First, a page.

If you are still learning the task, or don’t actually know all the steps that it needs feel free to double the time you give yourself to do it – you might need it. Leave the warp speed productivity estimates for the work you really love, and leave plodding time for plodding tasks. Solution: give yourself chunks of time to do things, especially the hard and boring stuff.

2. Fear of being criticised. You want to hit publish on that first blog post but WHO ARE YOU TO HAVE AN OPINION?

You are acutely aware that everyone, from your grannie to that mean girl who never liked you at school, to that awkward guy on the bus will be able to read it and pass judgement on you. They will hate it! They will think you are too mean/ critical/ soppy/ whiney/ happy/ angry/ average/ boring/ spiritual/ emotional/ low-brow/ high-brow/ entitled/ egotistical… They will think you are an amateur/ sell out/ hard nosed bitch/ ruthless bastard/ band-wagonist/ dilettante/ unprofessional…. And whatever else is on your ‘secret fears about myself’ list.

This is deep and painful stuff.

This fear feels like the fear of being rejected, shamed, ostracised. It is the fear of showing our authentic selves and having it not be accepted. It is the fear that we will lose face, reputation, career opportunities, friends or loved ones. This thread usually runs very deep to childhood or whatever situation we first experienced being criticised for who we were, often because others weren’t comfortable with that aspect of themselves or because they expressed their care through criticism or a strong focus on fear and safety, rather than encouragement and love. Going after our own dreams is one sure fire way to come face to face with this stuff.

But please don’t let the fear be the reason you stop.

Get help! What you need is a cheer squad, a tribe, a little safe corner, a mentor or a coach. Speaking these fears out loud to someone who you feel safe with, feeling the pain, shedding a few tears and then taking the tentative tiny baby steps just out of the comfort zone with a trusted other by your side is deep and powerful work. You are rewriting how you see the world – from scary and unsafe and unsupportive to warm, embracing and encouraging. No wonder this is hard to do alone. Solution: feel the feelings and then take safe, baby steps.

3. Your dream has had the enthusiasm dry up and just fear and doubt remains. The dream you had has been sitting on the shelf in the back of the cupboard for so long it no longer looks sparkly and fun but feels like a giant mess of guilt and self doubt. Imagine it cobwebby and covered in dust. It kind of radiates fear when you think of it, and you feel super guilty for leaving it there for so long.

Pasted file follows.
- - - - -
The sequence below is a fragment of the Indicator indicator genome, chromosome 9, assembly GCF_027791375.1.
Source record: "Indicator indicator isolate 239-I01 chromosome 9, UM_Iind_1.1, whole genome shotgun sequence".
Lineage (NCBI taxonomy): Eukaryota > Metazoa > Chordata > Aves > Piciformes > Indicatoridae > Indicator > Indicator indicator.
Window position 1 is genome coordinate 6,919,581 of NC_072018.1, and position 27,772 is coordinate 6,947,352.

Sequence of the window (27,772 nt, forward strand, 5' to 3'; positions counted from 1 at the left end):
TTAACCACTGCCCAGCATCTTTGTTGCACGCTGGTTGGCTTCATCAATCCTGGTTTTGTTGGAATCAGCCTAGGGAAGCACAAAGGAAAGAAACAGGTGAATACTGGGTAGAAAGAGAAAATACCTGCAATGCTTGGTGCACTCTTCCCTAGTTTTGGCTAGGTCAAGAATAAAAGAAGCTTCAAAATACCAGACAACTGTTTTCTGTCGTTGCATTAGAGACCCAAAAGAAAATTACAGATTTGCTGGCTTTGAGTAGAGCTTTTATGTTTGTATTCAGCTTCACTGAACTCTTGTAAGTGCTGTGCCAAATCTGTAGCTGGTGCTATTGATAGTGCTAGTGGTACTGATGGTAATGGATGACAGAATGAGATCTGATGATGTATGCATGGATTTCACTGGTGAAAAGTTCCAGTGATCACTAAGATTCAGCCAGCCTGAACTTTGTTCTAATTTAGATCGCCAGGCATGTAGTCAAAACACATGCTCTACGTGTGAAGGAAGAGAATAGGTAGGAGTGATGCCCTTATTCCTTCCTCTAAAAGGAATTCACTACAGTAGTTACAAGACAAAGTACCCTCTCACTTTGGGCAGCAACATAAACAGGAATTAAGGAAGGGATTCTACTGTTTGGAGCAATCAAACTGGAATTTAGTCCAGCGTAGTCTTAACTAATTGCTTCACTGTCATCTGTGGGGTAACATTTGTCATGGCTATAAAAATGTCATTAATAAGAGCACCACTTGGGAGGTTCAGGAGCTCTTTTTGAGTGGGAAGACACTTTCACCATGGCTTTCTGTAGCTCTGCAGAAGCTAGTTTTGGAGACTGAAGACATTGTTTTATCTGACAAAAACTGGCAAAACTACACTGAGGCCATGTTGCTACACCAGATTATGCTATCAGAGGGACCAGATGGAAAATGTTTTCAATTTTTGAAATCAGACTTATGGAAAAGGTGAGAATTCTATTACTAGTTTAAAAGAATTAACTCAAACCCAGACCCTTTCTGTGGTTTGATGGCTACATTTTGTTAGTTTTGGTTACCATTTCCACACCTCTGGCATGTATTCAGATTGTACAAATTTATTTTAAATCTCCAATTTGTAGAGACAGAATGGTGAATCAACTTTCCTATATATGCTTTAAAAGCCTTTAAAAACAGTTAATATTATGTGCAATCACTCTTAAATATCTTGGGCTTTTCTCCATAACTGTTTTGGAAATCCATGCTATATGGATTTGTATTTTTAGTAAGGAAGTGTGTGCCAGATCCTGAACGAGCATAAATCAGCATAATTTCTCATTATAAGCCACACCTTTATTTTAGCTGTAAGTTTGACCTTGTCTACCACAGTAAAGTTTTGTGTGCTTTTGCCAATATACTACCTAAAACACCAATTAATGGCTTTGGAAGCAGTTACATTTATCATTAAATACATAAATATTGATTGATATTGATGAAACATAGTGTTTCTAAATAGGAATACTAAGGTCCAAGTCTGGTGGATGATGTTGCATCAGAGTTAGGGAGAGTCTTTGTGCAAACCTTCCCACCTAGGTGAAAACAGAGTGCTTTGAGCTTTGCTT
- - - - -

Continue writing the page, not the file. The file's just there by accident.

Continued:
You need to dust off the cobwebs and get a burst of enthusiasm for your dream!

Find someone safe to talk to about the dream. Give yourself space to feel any sadness or guilt or self criticism or any other feelings that have come and settled on it while it was on the shelf. Now let’s get it sparkling again! You need people who see it as absolutely possible, doable and just exactly the kind of thing someone like you might do. When you light your dream up with enthusiasm and sense of possibility again it is a pleasure to be around it and start taking action towards it. Solution: do what it takes to make your dream feel like a happy place again.

4. All or nothing thinking about research or prep has hijacked you. Does this one sound familiar? ‘I can’t possibly start my book because I haven’t finished all the research and I’ll have to research everything so actually I’ll never be ready to start’ or ‘I will never be able to start a business because I would need to do elleventy billion courses first and I don’t have time’.

Do you? Do you really need to do ALL the things?

Can you cheat? Can you just ask three people who know a lot about that thing and see what they say? Can you find one good article that reviews a bunch of stuff and just decide from that? Can you do three hours of research and then start? Sometimes we set up an imaginary perfect scenario as an excuse for why we can’t start – because no busy human has the time or energy to follow our imaginary regime we then have a great excuse to never start.

Imagine you HAD to start tomorrow. What is the bare minimum research or preparation or whatever it is that you could do today? If you reaallly had to? Do that! Then start. And do more along the way as you need it. You’ll have better questions to ask once you get some hands on experience and real life under your belt anyway, so your learning will be richer and more targeted. Solution: don’t believe your hype, you know enough already, just start.

5. Your old mask doesn’t have room for the new you. If you want to BE something but you don’t see yourself ever doing that thing it can be hard to make the shift to owning that part of yourself.

You want to write / sing/ paint/ design/ build / connect but you don’t see yourself as ‘the type of person who…’ (does that thing). Your old identity doesn’t have room in it for this new part of yourself and it resists the introduction of the new.

Try doing a bunch of things that will help you believe that you are the kind of person that does (your thing).

Painting? Go to classes, go to galleries, read books about painting, share your work, tell people you paint. Before long you will believe it. Running marathons? Get outside in your running gear, read fitness magazines, listen to podcasts about running, run around the block. Eventually you will own this thing ‘running’ and see yourself as some one who runs. You can be a beginner, be still learning, be a dabbler but you need to find a way to glue this thing to your sense of YOU. Doing the thing is easier when we don’t have internal resistance because it doesn’t align with our self image. Solution: do all the things you think a writer / painter/ rock climber / business person does, it will help you absorb the new identity with more ease.